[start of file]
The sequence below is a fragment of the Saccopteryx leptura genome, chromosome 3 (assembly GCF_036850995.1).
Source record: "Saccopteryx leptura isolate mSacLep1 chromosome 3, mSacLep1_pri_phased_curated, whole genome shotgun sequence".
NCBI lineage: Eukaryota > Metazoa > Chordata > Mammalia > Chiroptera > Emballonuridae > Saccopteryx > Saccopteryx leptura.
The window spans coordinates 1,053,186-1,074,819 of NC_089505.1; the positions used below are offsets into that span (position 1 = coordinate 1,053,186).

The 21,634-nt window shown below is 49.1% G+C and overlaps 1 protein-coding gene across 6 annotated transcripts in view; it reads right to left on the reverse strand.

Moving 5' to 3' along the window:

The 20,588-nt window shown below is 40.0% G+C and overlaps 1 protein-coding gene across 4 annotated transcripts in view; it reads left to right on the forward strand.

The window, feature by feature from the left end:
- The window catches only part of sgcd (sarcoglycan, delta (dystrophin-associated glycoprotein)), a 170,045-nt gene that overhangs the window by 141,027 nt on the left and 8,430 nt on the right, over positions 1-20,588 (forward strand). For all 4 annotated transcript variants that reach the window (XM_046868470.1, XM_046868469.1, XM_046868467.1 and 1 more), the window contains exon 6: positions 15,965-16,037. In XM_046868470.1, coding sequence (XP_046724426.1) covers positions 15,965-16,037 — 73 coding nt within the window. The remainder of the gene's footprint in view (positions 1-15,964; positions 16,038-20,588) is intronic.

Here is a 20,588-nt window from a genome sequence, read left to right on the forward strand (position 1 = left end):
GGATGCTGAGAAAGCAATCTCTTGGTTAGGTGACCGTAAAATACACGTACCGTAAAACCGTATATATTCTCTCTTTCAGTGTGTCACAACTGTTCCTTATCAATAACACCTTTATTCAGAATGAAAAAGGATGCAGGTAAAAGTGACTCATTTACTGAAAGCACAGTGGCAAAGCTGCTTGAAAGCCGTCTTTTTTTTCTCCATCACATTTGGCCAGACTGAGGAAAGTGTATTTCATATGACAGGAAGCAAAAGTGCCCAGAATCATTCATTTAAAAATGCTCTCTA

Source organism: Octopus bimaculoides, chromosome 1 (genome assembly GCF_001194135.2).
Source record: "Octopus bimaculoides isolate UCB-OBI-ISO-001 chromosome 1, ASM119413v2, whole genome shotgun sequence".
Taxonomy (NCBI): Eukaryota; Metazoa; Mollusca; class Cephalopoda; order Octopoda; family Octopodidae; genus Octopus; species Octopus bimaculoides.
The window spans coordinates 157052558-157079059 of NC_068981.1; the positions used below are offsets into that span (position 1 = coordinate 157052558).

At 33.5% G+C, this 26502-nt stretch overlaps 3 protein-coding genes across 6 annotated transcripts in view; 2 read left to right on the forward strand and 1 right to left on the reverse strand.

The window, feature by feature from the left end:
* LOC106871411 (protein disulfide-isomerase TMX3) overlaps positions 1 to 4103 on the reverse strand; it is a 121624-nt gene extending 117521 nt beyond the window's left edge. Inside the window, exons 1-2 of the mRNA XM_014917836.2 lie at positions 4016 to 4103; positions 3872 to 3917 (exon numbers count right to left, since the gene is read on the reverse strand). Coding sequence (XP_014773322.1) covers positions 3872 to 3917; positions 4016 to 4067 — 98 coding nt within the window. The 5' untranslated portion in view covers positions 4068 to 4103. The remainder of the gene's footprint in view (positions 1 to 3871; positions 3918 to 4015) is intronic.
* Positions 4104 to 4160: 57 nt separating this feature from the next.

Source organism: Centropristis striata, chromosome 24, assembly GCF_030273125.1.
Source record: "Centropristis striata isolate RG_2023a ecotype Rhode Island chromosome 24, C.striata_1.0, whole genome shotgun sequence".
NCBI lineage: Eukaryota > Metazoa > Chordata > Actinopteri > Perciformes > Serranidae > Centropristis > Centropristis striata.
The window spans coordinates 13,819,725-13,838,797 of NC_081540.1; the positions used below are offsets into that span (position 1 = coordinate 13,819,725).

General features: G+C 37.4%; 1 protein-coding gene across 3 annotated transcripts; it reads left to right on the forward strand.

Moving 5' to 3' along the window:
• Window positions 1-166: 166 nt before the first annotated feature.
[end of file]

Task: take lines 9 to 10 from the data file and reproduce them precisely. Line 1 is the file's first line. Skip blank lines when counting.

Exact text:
- The window catches only part of sgcd (sarcoglycan, delta (dystrophin-associated glycoprotein)), a 170,045-nt gene that overhangs the window by 141,027 nt on the left and 8,430 nt on the right, over positions 1-20,588 (forward strand). For all 4 annotated transcript variants that reach the window (XM_046868470.1, XM_046868469.1, XM_046868467.1 and 1 more), the window contains exon 6: positions 15,965-16,037. In XM_046868470.1, coding sequence (XP_046724426.1) covers positions 15,965-16,037 — 73 coding nt within the window. The remainder of the gene's footprint in view (positions 1-15,964; positions 16,038-20,588) is intronic.

Here is a 20,588-nt window from a genome sequence, read left to right on the forward strand (position 1 = left end):